KALISPELL, Mont. (AP) _ Attorneys for the U.S. Department of Justice have filed a motion to intervene in bankruptcy litigation involving W.R. Grace and Co., according to published report.
The Justice Department, filing on behalf of the Environmental Protection Agency, contends in the motion that Grace may have fraudulently transferred funds to spin-off companies to avoid liability in asbestos-related damage claims that already have cost the company more than $2 billion, the Daily Inter Lake of Kalispell reported.
A spokesman for Grace did not respond Monday to a telephone message left at the company's headquarters in Columbia, Md.
The company filed to reorganize under Chapter 11 of the Bankruptcy Code in January 2001.
Attorneys representing property damage and personal injury claimants said the Justice Department filing last week gives credence to suits filed in an effort to hold Grace accountable for billions of dollars in damages.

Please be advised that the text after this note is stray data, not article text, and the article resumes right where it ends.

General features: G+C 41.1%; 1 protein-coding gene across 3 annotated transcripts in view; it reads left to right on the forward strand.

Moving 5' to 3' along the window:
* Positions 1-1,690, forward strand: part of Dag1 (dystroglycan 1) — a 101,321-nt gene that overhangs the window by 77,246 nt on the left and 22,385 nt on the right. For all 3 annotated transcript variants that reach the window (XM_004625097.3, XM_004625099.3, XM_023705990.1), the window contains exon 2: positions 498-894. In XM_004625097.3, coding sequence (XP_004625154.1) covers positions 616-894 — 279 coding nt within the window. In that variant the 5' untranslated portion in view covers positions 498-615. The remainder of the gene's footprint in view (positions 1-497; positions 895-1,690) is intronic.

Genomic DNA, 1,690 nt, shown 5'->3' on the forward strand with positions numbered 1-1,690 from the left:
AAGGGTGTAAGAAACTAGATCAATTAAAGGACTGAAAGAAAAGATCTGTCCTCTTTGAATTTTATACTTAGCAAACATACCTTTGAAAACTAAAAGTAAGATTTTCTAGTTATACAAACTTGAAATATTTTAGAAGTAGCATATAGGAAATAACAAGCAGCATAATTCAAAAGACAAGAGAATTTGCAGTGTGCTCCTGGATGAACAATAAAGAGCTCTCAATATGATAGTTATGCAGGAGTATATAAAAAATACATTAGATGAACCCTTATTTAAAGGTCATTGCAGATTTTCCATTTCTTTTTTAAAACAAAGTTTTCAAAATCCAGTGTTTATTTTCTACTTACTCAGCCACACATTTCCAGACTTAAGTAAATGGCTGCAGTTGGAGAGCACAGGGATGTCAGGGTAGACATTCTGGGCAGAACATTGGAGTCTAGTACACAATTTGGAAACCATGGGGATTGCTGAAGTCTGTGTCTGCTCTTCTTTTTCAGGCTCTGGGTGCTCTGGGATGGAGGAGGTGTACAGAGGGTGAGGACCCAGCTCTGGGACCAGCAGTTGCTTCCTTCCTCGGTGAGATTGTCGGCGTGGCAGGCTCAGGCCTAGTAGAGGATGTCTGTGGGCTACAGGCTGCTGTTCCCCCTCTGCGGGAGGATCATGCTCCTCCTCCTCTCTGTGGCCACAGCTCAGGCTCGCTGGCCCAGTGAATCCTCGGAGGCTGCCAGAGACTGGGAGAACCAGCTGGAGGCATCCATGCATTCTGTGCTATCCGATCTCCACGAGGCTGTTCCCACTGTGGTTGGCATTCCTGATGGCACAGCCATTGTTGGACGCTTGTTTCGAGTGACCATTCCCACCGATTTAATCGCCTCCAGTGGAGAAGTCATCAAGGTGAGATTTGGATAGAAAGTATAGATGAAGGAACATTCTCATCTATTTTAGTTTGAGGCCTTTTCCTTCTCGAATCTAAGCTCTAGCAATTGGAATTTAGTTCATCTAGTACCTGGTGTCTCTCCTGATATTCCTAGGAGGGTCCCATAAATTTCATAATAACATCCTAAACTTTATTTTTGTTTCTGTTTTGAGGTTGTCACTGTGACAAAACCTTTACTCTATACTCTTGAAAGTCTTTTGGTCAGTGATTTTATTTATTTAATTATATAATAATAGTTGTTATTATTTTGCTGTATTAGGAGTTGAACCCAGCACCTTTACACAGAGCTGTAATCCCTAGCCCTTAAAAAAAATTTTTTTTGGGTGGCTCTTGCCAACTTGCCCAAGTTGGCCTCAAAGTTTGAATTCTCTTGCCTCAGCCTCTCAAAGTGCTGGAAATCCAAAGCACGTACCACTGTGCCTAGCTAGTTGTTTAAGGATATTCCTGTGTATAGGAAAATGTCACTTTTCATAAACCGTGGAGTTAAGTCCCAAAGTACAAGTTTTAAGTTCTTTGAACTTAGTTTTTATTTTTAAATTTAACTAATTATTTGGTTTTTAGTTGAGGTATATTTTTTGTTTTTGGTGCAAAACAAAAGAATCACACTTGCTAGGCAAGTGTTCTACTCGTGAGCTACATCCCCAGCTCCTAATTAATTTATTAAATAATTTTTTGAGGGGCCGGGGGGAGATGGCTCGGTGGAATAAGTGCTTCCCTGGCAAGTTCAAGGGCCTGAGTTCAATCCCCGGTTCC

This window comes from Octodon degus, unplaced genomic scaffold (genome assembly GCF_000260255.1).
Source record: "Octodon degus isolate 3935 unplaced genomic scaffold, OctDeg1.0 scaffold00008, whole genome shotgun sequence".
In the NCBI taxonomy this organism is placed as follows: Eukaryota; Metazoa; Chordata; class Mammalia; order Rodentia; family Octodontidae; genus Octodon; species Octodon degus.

``This was a sophisticated effort to spin off assets and find shelter in bankruptcy court,'' said Allan McGarvey, a Kalispell attorney representing many Libby, Mont., residents allegedly harmed by the operations of the now defunct Grace vermiculite mine near Libby.
``Its good that the federal government recognizes and continues to endorse the proposition that W.R. Grace should be accountable for damages and the havoc it wreaked in Libby,'' McGarvey said.
About 200 Libby residents have died due to asbestos exposure. Another 750 residents of the small northwest Montana town have been diagnosed with an asbestos-related condition.
As of April 2001, more than 325,000 asbestos personal-injury claims had been filed nationally against Grace, according to the company's president, Paul Norris.